The sandbags are an awesome tool because not only are they an odd shaped object (which a lot of things in every day life can be), the weight shifts around making everything significantly harder. They are great for shouldering because the weight is soft and conforms to whatever it rests upon, which easy on the shoulders. Also, because it is soft, it can be a safer way to learn a clean, and if the weight is dropped, the consequences are a lot less severe than dropping iron. Sandbags will also help strengthen your grip strength.
- Weighted Sleds
Sled Drags are an effective and easy (in terms of technique) exercise to do. They can build full body strength. Instead of sitting on those silly hip abductor/adductor machines, try doing lateral sled drags, and I will guarantee you will build the appropriate strength in those muscles. You can also attach straps to it, such as TRX, and do explosive chest presses and rows. They are called weighted sleds for a reason. Just make sure you load the appropriate weight on the sled to achieve the full strength benefits.
- Medicine Balls
Medicine balls come into play for upper body power exercises and advanced core work. They are an excellent choice for rotational movements with power. Coordination and the ability to absorb force is required when the client has to catch the ball on the rebound. I definitely reserve it for more advanced clients with quick reflexes.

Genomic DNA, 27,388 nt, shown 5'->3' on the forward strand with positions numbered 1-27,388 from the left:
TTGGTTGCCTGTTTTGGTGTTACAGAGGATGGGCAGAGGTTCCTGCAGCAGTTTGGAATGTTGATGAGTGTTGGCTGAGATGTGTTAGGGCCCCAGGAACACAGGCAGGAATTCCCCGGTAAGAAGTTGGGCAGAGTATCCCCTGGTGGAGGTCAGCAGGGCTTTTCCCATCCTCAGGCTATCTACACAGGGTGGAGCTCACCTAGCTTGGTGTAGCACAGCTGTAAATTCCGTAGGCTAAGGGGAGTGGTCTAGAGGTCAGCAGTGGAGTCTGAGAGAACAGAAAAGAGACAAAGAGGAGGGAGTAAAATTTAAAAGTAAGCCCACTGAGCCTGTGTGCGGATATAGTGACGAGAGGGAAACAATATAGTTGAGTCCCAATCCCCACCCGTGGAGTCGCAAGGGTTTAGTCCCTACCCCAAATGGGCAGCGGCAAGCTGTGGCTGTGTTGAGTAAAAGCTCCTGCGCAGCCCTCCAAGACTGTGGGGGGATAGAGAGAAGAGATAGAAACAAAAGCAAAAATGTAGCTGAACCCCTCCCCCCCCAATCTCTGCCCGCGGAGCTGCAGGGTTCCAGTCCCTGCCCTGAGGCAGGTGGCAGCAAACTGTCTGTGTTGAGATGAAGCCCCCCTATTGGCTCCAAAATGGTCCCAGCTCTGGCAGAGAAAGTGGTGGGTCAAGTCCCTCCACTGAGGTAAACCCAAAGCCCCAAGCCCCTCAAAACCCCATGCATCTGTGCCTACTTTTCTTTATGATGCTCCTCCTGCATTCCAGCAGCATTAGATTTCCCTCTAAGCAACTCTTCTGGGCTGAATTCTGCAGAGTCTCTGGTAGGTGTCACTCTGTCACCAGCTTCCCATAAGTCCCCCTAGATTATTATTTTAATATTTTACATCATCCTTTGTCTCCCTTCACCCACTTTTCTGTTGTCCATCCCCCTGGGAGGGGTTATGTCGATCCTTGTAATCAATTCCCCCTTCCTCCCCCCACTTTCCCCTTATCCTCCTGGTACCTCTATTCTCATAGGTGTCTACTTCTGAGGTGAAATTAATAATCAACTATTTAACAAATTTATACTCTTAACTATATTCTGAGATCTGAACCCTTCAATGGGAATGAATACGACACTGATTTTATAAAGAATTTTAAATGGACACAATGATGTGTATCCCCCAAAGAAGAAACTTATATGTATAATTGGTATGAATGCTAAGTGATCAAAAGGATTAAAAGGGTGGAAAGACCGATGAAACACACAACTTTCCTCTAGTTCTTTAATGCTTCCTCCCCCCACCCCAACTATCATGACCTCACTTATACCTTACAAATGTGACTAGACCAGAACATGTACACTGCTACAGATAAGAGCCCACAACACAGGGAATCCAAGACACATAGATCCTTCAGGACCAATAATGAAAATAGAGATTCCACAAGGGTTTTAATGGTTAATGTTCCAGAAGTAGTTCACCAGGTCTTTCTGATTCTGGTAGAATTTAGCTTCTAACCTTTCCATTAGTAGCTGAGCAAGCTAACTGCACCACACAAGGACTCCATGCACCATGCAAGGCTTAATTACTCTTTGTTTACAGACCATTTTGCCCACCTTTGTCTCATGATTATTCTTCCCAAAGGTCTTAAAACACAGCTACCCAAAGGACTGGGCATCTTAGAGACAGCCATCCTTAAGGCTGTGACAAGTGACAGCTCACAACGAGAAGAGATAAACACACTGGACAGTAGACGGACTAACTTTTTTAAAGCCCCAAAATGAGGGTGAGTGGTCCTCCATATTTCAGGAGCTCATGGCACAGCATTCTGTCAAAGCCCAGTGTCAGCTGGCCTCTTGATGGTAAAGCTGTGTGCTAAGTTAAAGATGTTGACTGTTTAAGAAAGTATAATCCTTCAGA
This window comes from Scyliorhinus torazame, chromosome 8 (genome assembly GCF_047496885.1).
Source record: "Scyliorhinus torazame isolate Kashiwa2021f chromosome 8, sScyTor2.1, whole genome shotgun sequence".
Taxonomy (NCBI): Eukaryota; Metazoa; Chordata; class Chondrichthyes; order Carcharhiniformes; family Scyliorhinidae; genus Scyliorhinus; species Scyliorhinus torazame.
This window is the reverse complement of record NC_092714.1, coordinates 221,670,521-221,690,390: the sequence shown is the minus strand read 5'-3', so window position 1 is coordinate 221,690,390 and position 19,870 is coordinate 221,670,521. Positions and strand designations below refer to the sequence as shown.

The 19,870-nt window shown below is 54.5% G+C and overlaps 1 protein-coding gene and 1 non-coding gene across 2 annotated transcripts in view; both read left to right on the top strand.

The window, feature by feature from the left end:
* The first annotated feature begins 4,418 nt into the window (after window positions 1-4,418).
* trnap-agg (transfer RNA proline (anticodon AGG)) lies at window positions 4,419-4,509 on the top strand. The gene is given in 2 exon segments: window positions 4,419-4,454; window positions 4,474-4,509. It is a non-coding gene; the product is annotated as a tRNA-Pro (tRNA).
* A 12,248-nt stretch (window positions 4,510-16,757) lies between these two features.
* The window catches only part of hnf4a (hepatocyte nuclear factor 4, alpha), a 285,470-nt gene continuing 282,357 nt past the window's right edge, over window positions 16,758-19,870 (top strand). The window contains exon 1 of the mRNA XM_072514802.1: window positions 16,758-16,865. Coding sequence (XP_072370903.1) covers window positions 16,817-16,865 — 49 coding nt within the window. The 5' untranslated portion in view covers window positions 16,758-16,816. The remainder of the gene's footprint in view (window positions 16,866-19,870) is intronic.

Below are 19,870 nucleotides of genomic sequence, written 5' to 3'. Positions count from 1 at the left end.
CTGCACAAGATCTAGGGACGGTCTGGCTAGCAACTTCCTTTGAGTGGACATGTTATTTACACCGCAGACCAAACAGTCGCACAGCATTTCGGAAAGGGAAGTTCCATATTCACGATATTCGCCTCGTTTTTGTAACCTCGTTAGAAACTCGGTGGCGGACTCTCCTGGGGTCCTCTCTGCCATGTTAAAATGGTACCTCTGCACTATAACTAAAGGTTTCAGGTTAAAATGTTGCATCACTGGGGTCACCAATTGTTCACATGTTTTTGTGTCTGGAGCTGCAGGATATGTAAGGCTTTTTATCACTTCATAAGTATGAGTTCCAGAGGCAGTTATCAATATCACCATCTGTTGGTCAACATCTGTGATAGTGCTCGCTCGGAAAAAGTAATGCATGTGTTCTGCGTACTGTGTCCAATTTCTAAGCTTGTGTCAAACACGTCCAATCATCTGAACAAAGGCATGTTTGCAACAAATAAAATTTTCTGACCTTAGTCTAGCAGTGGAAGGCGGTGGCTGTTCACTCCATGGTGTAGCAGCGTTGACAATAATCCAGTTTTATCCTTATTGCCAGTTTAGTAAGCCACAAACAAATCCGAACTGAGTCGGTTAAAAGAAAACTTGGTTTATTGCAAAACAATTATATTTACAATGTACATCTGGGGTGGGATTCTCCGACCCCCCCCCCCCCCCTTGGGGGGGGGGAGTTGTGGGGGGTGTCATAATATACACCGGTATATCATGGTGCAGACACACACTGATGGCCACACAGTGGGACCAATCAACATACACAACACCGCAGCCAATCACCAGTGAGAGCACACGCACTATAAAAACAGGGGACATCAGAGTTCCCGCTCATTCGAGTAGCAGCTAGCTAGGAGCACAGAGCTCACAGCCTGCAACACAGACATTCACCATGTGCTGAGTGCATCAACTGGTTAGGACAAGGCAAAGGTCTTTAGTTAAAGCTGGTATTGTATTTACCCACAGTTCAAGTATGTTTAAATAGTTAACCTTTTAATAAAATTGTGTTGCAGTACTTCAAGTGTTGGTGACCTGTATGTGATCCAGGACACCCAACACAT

These are the tools I know and use the most. You can take a look at a beginner workout, and one of my more advanced workouts. I may not be a master of one specific piece of exercise equipment, but I am sufficiently knowledgeable about many. What interests me most is movement, and what I can do to get a client moving better while building strength. Using a variety of exercises and tools helps keep exercise interesting and challenging. I find that specific exercise tools work best for specific exercises, especially when dealing with beginners. Then it all comes down to timing on when to utilize each tool, and that’s up to me. The right tool, for the right job, at just the right time.